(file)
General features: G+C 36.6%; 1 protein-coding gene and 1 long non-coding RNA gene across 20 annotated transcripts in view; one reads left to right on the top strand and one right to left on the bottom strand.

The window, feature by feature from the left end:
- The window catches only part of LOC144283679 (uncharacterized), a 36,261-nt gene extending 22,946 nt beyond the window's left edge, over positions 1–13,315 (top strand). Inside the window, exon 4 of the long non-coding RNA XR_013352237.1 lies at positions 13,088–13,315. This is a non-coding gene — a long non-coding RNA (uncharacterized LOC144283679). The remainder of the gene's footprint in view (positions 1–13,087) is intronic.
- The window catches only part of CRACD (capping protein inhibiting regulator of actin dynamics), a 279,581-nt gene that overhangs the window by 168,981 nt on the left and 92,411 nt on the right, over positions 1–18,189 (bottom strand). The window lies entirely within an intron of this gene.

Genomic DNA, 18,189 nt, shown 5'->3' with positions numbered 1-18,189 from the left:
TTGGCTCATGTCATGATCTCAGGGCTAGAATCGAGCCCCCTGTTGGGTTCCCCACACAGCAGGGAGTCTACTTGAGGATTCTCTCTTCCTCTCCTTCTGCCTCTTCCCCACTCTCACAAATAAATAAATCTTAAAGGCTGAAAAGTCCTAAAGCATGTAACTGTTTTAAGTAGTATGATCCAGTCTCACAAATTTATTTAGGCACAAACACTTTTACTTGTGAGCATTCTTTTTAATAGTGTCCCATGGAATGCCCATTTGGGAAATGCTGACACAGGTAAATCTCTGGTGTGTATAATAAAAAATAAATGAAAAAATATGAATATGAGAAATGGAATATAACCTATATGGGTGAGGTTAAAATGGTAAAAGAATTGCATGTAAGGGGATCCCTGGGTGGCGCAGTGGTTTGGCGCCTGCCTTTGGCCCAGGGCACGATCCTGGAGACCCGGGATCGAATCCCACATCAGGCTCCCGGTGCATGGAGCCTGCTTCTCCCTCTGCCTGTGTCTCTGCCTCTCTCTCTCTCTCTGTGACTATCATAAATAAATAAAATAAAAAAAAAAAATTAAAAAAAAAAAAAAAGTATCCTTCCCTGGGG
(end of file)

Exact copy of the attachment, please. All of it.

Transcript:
General features: G+C 36.6%; 1 protein-coding gene and 1 long non-coding RNA gene across 20 annotated transcripts in view; one reads left to right on the top strand and one right to left on the bottom strand.

The window, feature by feature from the left end:
- The window catches only part of LOC144283679 (uncharacterized), a 36,261-nt gene extending 22,946 nt beyond the window's left edge, over positions 1–13,315 (top strand). Inside the window, exon 4 of the long non-coding RNA XR_013352237.1 lies at positions 13,088–13,315. This is a non-coding gene — a long non-coding RNA (uncharacterized LOC144283679). The remainder of the gene's footprint in view (positions 1–13,087) is intronic.
- The window catches only part of CRACD (capping protein inhibiting regulator of actin dynamics), a 279,581-nt gene that overhangs the window by 168,981 nt on the left and 92,411 nt on the right, over positions 1–18,189 (bottom strand). The window lies entirely within an intron of this gene.

Genomic DNA, 18,189 nt, shown 5'->3' with positions numbered 1-18,189 from the left:
TTGGCTCATGTCATGATCTCAGGGCTAGAATCGAGCCCCCTGTTGGGTTCCCCACACAGCAGGGAGTCTACTTGAGGATTCTCTCTTCCTCTCCTTCTGCCTCTTCCCCACTCTCACAAATAAATAAATCTTAAAGGCTGAAAAGTCCTAAAGCATGTAACTGTTTTAAGTAGTATGATCCAGTCTCACAAATTTATTTAGGCACAAACACTTTTACTTGTGAGCATTCTTTTTAATAGTGTCCCATGGAATGCCCATTTGGGAAATGCTGACACAGGTAAATCTCTGGTGTGTATAATAAAAAATAAATGAAAAAATATGAATATGAGAAATGGAATATAACCTATATGGGTGAGGTTAAAATGGTAAAAGAATTGCATGTAAGGGGATCCCTGGGTGGCGCAGTGGTTTGGCGCCTGCCTTTGGCCCAGGGCACGATCCTGGAGACCCGGGATCGAATCCCACATCAGGCTCCCGGTGCATGGAGCCTGCTTCTCCCTCTGCCTGTGTCTCTGCCTCTCTCTCTCTCTCTGTGACTATCATAAATAAATAAAATAAAAAAAAAAAATTAAAAAAAAAAAAAAAGTATCCTTCCCTGGGG